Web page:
The Physical Package Protocol is being designed to bring the benefits of Data Packet Switching to physical packages. This will enable a system where all packages, not just the most urgent and most expensive, to be freed from large centralised sorting offices and daily delivery rounds.
For over a hundred years all wired communication was carried over dedicated point to point lines (telegraph system) or over circuit switched lines (telephony). In Circuit Switched systems switches within the telephone exchanges create a continuous wire circuit between two telephones which is maintained for as long as the call lasts. This was never very efficient and the only way to provide more connections was to string more lines, one new line per extra call capacity.
Now almost all information in wired communication (including all voice calls) is carried over networks of routers in network packets. A packet is a small unit of data with an Internet Protocol number attached, carried by a packet-switched network until it reaches the computer with that Internet Protocol address. When data is formatted into packets, the bandwidth of the communication medium can be better shared among users than if the network were circuit switched.
Our existing letter and package delivery networks relies on principles similar to Circuit Switched networks. Items are collected once daily from post boxes, they are taken to large sorting offices, then taken by dedicated trucks to be delivered by a person driving or walking a route which takes them to each location once per day.
The Physical Package Protocol will allow packages travelling short distances to be delivered as quickly as the network will allow, sometimes within minutes, removing the need for packages to travel to a centralised location. Packages traveling longer distances will be carried by Mules, eg. buses, trains, trucks ferries, self driving vehicles, etc. This means that the "bandwidth" of the system can be shared among all the users of the existing tranport infrastructure and can scale up much more efficiently.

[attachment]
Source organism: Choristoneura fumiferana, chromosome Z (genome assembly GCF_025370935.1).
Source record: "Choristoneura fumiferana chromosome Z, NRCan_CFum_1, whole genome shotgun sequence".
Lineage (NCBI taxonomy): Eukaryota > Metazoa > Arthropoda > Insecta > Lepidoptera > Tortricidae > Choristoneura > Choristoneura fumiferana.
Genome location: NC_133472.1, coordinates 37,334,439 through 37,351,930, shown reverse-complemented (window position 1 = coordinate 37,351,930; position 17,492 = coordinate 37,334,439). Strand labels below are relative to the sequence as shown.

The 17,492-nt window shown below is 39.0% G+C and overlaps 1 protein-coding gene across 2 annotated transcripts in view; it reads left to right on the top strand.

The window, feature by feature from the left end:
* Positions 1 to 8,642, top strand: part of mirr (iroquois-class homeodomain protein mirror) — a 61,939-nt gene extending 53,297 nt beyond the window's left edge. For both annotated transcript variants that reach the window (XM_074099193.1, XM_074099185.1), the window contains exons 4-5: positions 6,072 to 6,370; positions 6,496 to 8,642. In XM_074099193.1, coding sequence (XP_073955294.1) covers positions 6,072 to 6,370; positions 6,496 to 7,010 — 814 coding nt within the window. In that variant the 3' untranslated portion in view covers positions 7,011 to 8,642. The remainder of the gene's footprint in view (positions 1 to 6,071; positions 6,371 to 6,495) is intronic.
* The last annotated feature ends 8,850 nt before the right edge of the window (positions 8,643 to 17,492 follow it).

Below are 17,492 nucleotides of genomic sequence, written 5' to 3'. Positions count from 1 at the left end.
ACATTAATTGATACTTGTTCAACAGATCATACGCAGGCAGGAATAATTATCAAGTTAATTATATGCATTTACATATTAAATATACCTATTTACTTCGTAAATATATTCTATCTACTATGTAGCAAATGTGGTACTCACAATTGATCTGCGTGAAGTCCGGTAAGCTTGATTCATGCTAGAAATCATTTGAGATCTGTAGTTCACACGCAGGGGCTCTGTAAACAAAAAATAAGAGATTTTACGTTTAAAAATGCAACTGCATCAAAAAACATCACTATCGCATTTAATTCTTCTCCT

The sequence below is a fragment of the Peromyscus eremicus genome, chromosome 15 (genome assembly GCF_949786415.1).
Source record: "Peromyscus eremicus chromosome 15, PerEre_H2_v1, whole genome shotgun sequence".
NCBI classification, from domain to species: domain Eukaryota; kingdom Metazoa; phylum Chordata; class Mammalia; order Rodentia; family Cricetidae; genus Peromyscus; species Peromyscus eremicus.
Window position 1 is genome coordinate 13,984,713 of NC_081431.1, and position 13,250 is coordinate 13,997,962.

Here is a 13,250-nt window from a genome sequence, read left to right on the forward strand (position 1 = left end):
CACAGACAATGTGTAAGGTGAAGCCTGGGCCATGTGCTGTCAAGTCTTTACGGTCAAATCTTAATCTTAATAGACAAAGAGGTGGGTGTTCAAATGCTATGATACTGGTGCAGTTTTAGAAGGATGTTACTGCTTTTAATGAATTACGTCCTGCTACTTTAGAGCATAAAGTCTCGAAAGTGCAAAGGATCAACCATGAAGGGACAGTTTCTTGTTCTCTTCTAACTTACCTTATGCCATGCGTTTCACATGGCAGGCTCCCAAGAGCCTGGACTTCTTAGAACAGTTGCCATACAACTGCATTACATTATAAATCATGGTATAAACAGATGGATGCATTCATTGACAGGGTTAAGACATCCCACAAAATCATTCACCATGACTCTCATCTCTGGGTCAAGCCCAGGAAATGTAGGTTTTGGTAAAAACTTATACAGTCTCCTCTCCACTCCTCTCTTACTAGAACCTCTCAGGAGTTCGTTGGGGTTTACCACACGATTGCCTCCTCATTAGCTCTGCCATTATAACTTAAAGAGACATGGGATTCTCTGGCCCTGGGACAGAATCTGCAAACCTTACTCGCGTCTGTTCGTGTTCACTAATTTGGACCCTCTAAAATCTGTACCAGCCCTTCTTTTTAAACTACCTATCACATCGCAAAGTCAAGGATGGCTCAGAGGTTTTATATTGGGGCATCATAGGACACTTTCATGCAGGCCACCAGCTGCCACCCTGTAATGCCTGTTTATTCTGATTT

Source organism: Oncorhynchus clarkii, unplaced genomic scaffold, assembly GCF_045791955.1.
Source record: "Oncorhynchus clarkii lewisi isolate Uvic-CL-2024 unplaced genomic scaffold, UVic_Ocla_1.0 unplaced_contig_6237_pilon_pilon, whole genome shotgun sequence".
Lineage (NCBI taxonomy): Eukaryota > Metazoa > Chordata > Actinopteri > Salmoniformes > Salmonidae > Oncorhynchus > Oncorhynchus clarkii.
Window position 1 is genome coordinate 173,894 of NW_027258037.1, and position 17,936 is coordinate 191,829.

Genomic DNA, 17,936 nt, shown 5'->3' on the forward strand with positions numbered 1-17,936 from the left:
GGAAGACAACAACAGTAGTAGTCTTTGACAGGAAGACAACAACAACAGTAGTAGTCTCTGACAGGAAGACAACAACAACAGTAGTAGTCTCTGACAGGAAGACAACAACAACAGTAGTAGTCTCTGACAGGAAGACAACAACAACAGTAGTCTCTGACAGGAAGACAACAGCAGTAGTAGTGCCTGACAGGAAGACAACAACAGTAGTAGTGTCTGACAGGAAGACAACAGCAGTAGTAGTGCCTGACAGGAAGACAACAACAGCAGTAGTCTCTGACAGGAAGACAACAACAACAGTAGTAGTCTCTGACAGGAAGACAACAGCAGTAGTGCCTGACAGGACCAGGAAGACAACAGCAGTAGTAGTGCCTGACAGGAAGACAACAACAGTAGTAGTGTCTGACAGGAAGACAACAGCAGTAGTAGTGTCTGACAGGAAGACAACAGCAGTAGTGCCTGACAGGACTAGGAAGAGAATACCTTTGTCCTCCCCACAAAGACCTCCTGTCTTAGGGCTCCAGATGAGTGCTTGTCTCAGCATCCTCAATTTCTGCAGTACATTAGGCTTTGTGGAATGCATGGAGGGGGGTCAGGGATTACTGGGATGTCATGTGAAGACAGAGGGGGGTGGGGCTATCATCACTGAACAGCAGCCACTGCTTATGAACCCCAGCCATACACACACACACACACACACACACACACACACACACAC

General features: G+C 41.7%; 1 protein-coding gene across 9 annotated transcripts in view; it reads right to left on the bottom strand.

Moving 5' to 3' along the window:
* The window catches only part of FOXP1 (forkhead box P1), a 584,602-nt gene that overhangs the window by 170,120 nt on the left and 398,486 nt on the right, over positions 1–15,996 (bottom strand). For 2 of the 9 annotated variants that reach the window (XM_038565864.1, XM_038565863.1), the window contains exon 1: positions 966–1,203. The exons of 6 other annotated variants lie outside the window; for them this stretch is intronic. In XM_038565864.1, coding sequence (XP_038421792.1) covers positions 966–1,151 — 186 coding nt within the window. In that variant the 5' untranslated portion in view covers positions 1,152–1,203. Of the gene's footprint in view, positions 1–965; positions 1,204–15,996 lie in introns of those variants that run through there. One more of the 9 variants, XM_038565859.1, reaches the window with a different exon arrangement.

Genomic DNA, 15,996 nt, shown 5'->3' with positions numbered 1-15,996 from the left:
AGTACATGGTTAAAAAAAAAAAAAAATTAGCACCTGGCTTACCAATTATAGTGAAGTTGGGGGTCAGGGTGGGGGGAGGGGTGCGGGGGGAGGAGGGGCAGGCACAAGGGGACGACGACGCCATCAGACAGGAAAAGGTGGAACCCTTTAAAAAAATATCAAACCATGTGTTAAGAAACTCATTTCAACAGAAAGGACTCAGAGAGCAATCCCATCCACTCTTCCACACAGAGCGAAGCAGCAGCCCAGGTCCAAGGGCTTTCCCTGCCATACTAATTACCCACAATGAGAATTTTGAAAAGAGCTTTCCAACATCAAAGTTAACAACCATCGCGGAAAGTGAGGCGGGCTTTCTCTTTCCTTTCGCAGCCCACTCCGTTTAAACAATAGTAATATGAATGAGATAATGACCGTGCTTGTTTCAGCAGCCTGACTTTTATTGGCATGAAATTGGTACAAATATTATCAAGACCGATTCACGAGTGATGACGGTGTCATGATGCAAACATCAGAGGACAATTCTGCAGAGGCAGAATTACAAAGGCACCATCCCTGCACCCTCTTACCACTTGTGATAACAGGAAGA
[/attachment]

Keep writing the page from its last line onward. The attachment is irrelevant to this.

Packages will be carried or "switched" between different Physical Package Routers and Mules by autonomous drones, either ground/aerial hybrid systems or entirely aerial based. These will be known as Pigeons and will be the "dumb wires" of the system only delivering packages where and when directed to by the Package Routers.
Another great advantage of the Physical Package Protocol is that Packages can be switched to arrive where the intended recipient actually is, not just their home or office address. At present this can only be achieved using an expensive dedicated system such as cycle dispatch riders, which do not sit within the existing postal networks.